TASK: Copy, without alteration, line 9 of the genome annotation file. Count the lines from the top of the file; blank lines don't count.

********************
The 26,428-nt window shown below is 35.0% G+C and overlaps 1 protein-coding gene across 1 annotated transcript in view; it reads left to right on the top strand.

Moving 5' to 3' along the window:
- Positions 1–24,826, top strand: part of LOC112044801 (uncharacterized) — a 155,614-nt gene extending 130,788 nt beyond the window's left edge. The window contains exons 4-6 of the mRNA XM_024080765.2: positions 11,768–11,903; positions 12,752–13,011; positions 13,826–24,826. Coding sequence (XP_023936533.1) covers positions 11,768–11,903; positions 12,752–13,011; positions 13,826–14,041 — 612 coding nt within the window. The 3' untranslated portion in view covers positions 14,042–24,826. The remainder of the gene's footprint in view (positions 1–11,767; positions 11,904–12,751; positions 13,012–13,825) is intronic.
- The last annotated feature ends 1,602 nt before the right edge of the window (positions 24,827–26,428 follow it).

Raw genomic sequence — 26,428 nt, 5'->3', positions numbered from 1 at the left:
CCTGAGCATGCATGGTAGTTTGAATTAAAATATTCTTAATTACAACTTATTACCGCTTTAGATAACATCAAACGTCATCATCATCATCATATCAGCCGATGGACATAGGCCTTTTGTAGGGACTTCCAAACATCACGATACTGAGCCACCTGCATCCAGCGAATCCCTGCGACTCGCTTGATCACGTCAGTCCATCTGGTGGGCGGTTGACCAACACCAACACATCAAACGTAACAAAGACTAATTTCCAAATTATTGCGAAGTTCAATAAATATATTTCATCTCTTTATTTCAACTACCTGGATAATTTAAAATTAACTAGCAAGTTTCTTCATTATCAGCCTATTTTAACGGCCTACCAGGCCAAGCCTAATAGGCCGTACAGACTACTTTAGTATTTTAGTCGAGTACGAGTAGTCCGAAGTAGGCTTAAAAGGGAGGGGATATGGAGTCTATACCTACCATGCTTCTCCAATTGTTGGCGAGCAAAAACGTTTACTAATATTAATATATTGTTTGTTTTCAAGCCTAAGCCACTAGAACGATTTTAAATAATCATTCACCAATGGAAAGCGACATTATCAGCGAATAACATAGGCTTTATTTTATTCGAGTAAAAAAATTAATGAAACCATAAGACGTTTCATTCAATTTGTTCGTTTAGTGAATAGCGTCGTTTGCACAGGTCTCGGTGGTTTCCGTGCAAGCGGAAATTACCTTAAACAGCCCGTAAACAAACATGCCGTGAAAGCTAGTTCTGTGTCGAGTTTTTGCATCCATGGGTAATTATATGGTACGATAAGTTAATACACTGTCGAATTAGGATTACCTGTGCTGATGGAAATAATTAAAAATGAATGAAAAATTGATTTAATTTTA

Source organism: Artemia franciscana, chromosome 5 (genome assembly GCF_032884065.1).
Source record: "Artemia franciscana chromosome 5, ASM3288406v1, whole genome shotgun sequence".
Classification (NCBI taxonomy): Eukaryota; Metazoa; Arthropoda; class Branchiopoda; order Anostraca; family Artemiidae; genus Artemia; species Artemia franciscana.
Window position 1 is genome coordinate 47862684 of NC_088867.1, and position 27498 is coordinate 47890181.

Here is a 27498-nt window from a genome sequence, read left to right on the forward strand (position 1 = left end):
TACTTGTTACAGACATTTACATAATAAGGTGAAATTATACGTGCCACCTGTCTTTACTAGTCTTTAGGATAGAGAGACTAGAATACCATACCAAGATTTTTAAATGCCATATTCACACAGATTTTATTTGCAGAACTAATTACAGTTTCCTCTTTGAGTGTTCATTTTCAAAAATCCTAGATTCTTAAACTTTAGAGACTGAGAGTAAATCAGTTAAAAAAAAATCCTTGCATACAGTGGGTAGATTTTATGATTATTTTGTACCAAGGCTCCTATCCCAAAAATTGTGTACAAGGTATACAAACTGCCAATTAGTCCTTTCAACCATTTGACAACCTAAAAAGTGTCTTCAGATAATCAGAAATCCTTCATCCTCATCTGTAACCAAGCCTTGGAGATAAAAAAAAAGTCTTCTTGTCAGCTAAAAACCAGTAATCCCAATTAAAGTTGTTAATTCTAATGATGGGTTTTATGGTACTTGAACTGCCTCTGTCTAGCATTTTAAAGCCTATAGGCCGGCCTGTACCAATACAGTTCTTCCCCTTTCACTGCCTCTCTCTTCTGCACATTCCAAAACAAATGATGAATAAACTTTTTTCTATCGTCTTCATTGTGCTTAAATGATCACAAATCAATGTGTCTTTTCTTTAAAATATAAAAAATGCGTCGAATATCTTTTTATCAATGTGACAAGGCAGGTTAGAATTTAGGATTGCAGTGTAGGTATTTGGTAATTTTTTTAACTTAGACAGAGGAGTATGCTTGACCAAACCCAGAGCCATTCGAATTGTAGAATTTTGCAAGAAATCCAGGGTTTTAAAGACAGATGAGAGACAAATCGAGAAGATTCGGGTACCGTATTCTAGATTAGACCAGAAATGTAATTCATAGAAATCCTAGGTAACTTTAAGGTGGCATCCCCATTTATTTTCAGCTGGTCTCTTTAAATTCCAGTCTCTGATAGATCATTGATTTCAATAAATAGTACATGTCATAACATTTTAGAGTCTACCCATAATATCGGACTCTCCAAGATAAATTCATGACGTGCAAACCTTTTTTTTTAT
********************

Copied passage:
Classification (NCBI taxonomy): Eukaryota; Metazoa; Arthropoda; class Branchiopoda; order Anostraca; family Artemiidae; genus Artemia; species Artemia franciscana.